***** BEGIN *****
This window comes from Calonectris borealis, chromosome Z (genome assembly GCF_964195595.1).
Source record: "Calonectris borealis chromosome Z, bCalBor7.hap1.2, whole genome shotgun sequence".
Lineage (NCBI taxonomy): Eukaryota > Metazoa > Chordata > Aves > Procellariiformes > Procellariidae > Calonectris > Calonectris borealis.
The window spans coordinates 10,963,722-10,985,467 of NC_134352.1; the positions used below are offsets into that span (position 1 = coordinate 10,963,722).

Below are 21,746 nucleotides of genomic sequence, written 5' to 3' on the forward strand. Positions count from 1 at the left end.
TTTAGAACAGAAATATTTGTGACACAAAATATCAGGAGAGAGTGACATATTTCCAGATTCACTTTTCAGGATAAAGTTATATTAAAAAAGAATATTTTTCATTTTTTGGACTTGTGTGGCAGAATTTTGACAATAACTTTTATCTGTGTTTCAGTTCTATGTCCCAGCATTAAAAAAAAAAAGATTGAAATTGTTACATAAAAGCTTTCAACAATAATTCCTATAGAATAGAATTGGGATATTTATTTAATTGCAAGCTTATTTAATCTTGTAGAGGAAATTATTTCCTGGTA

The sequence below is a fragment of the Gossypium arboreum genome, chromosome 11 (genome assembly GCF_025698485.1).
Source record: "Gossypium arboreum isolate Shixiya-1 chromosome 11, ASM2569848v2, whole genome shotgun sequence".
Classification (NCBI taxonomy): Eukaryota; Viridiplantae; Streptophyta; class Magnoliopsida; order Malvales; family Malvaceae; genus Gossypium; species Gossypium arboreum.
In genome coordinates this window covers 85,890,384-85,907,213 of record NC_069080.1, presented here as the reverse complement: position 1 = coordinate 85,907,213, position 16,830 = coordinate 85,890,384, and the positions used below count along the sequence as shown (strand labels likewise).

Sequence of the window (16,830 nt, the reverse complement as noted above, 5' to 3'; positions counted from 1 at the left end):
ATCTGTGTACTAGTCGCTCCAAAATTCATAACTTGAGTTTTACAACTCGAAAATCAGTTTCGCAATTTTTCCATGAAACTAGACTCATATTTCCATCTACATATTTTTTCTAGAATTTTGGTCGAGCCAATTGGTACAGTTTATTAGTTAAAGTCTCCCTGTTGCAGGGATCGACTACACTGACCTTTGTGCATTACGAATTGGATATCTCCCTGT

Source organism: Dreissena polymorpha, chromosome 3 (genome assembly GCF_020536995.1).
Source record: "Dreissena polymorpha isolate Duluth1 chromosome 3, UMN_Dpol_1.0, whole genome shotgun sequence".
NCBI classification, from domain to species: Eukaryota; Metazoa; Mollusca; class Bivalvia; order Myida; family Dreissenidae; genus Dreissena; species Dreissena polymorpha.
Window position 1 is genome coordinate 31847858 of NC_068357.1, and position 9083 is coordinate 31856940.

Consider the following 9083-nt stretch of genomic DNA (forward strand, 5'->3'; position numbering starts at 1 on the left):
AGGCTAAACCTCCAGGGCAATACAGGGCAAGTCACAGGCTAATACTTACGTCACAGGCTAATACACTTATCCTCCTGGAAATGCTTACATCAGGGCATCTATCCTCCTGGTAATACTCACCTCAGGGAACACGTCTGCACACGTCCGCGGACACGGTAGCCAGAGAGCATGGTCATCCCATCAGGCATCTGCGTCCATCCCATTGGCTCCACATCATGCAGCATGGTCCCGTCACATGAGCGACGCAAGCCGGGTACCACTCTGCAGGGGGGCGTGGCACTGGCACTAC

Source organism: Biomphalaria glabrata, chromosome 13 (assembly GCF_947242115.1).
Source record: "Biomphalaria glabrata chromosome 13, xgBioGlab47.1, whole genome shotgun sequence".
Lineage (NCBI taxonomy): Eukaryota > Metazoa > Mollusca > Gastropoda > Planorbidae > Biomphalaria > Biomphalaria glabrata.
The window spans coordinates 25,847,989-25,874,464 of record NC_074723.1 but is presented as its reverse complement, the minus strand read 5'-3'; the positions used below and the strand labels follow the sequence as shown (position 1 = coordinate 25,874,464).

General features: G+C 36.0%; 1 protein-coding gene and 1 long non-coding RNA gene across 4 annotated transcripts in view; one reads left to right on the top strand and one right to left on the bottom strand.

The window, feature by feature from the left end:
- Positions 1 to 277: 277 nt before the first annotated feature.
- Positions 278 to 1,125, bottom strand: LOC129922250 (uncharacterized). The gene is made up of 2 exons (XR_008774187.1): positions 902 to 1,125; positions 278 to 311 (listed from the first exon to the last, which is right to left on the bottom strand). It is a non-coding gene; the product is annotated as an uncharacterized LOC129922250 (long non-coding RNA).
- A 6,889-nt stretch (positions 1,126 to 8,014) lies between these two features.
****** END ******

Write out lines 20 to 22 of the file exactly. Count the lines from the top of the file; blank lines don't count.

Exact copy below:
Source record: "Biomphalaria glabrata chromosome 13, xgBioGlab47.1, whole genome shotgun sequence".
Lineage (NCBI taxonomy): Eukaryota > Metazoa > Mollusca > Gastropoda > Planorbidae > Biomphalaria > Biomphalaria glabrata.
The window spans coordinates 25,847,989-25,874,464 of record NC_074723.1 but is presented as its reverse complement, the minus strand read 5'-3'; the positions used below and the strand labels follow the sequence as shown (position 1 = coordinate 25,874,464).